Updated: May 29, 2020
Segmental net force is a measure of the sum of the instantaneous forces acting upon the segment. This includes internal myofascial forces generated both to accelerate the segment but also those that are acting to decelerate the segment. The first of these would increase the total net force and the second decrease it. Alongside this are external forces that act upon the segment such as gravity and air resistance. Adding all these forces together results in the net segmental force.
It should be remembered that an internal muscular force that acts to accelerate a more distal segment of the body may at the same time apply a force to a more proximal that decelerates it. An example of this is the contraction of the obliques and pull on the associated fascia to accelerate the thorax which at the same time also decelerates the pelvis. This can be seen in the diagram below.
When we consider the force acting on the club the measurement takes into account not only the force that the wrist movement is imparting but also the centripetal force that keeps the club moving in a curved path, the golfer’s pull on the club as well as gravity and air resistance.
The peaking of all segmental forces that we see at impact in good players shows the highest total force in the system occurs at that point. It is important to remember through that not all of this force will be applied to the club ball collision.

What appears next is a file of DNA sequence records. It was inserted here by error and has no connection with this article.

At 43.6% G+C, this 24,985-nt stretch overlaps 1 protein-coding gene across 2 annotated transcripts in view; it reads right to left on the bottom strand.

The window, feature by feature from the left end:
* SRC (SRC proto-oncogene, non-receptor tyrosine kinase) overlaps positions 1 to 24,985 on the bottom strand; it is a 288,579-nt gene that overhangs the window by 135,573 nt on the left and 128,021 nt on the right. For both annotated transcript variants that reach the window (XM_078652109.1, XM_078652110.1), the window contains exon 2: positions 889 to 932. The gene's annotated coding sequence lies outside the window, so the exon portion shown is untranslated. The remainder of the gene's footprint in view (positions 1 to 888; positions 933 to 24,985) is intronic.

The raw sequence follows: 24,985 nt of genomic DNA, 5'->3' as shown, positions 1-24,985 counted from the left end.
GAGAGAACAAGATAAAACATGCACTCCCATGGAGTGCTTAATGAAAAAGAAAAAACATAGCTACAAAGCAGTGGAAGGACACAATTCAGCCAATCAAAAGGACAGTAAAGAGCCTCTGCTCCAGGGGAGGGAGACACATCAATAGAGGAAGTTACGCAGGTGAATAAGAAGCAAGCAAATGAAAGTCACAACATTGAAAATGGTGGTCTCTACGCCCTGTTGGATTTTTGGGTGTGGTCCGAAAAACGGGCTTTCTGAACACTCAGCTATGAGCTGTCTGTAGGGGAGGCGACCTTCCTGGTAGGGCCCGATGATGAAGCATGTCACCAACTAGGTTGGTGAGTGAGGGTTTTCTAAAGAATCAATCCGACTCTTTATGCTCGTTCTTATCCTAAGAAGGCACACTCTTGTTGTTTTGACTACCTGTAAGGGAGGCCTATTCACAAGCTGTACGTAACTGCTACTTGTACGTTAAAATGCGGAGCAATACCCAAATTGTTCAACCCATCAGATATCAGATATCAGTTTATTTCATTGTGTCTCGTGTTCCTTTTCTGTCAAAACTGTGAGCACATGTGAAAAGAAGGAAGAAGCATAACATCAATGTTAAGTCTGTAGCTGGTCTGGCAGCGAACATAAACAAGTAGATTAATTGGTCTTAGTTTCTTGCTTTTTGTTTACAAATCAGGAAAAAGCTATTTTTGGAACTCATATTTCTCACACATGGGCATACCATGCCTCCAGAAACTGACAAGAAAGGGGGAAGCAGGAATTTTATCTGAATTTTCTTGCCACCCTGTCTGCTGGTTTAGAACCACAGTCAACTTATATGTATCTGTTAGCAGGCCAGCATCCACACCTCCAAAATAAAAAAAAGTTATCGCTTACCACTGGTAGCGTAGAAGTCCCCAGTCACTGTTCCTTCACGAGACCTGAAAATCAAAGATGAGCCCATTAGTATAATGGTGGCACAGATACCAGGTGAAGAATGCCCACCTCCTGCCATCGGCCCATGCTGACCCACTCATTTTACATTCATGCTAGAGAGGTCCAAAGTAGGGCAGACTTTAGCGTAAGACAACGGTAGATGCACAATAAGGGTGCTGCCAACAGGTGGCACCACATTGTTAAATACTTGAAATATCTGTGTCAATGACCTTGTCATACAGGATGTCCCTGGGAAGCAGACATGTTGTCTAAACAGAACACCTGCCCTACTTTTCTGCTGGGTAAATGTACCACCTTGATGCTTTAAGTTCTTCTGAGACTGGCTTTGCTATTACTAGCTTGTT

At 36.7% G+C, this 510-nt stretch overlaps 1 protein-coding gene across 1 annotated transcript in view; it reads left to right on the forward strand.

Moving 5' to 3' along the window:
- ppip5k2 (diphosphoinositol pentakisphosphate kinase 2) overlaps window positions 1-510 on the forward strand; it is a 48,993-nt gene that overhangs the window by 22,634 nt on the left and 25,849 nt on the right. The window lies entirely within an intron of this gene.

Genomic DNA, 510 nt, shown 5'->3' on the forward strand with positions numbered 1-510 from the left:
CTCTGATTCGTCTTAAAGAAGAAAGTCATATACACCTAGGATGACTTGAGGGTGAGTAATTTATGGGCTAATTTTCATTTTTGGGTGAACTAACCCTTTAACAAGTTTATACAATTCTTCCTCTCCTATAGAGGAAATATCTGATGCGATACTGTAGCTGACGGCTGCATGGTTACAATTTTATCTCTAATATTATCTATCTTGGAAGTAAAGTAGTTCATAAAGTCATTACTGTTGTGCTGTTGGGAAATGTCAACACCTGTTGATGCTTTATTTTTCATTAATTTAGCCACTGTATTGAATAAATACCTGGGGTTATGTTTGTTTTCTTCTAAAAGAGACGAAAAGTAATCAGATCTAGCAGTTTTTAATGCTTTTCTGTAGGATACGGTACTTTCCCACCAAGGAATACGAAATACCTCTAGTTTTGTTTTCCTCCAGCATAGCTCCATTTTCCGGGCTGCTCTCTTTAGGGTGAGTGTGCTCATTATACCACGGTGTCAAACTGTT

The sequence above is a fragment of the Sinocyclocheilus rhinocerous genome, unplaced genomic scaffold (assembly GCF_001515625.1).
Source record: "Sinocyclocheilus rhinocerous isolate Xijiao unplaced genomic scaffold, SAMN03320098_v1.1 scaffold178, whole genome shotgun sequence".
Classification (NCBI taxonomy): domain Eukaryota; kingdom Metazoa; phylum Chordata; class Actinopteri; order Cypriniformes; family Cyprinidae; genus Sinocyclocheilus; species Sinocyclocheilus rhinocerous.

The net force is the sum of all the forces that may be acting on the body. What is important to acknowledge is there are many restrictions around calculating force through the use of motion capture as some of the forces that influence segmental and club force we cannot measure through 3D. The mathematical model used to calculate each segments centre of mass is extremely robust however we fully accept and acknowledge there are many limitations around using 3D to calculate force. However based on what we can produce despite hardware limitations, these values provide a good understanding of the resultant force being produced by each segment.
Golf club force.
For the club the forces that are acting on it while in swing, it is important to understand what forces the club is being subjected to:
Force applied by the player in accelerating the club. This force is due to moving of the hand.
The force due to gravity on the club mass.
The centripetal force responsible for keeping the club moving in a circular/ curved path.
The stress and shear on the club shaft.
The force/drag on the club due to air and viscosity.
Each of these forces can be acting on the club in different directions. The resultant or sum of these forces is responsible for the acceleration of the club. If all these forces sum to zero the club will not accelerate.
We only measure point one above.
If you would like to understand further how force is calculated and applied in 3D, here is a good link that may help - http://www.physicsclassroom.com/class/vectors/Lesson- 3/Addition-of-Forces
Important acknowledgement and thanks - A huge thank you to Matt Bridge for helping produce this document and his time and effort in creating more understanding of these values.